In this video, This Old House plumbing and heating expert Richard Trethewey taps into a water-supply line.
1. If necessary, drill a ⅝-inch-diameter hole through the floor directly behind the refrigerator.
2. Turn off the water to a nearby cold-water supply line.
3. Use a strip of emery cloth to buff-clean a section of the copper water line.
4. Cut into the cold-water line using a tubing cutter.
5. Brush flux onto a ½-inch copper transition fitting and onto the pipe end.
6. Push the fitting onto the pipe, then heat the fitting with a propane torch.
7. When the flux starts to bubble, solder the fitting onto the pipe.
8. Wrap Teflon tape around the threads of a ¼-in. compression tubing connector.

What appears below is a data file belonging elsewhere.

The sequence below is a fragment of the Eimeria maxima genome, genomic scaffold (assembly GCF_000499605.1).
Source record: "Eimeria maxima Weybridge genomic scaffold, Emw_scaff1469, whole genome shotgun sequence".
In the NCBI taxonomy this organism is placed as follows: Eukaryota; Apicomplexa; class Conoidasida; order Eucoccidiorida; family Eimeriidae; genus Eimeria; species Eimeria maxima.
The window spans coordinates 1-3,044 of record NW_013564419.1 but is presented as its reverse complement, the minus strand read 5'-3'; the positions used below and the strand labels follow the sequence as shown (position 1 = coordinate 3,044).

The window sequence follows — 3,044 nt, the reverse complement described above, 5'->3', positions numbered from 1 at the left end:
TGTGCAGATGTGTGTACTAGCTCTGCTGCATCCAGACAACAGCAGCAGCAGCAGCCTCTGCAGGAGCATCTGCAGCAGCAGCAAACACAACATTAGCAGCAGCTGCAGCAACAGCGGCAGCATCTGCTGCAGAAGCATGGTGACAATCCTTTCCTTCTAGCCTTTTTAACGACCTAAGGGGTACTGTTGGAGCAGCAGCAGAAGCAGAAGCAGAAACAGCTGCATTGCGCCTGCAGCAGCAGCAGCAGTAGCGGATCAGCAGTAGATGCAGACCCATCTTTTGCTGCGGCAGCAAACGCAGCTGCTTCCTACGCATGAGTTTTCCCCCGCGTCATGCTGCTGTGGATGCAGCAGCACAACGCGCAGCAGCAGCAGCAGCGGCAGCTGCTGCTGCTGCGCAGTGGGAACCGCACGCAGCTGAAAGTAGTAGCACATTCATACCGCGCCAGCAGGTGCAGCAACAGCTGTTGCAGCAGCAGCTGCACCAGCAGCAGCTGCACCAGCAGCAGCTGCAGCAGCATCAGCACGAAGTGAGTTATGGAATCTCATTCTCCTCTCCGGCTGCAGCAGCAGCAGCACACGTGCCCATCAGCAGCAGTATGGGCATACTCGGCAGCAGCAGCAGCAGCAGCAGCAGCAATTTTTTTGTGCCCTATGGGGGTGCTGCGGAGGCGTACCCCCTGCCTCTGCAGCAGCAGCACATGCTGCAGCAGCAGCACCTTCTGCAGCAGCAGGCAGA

9. Thread the connector into the transition fitting; tighten the connector with pliers and an adjustable wrench.
10. Take the flexible water-supply tubing from the back of the refrigerator and feed it down through the hole in the floor.
11. Brush pipe dope onto the cone-shaped ground joint connection.
12. Thread the nut on the tubing end onto the compression connector soldered to the cold-water supply line. Tighten the nut with pliers and an adjustable wrench.
13. Turn the water back on and test the water dispenser in the refrigerator door.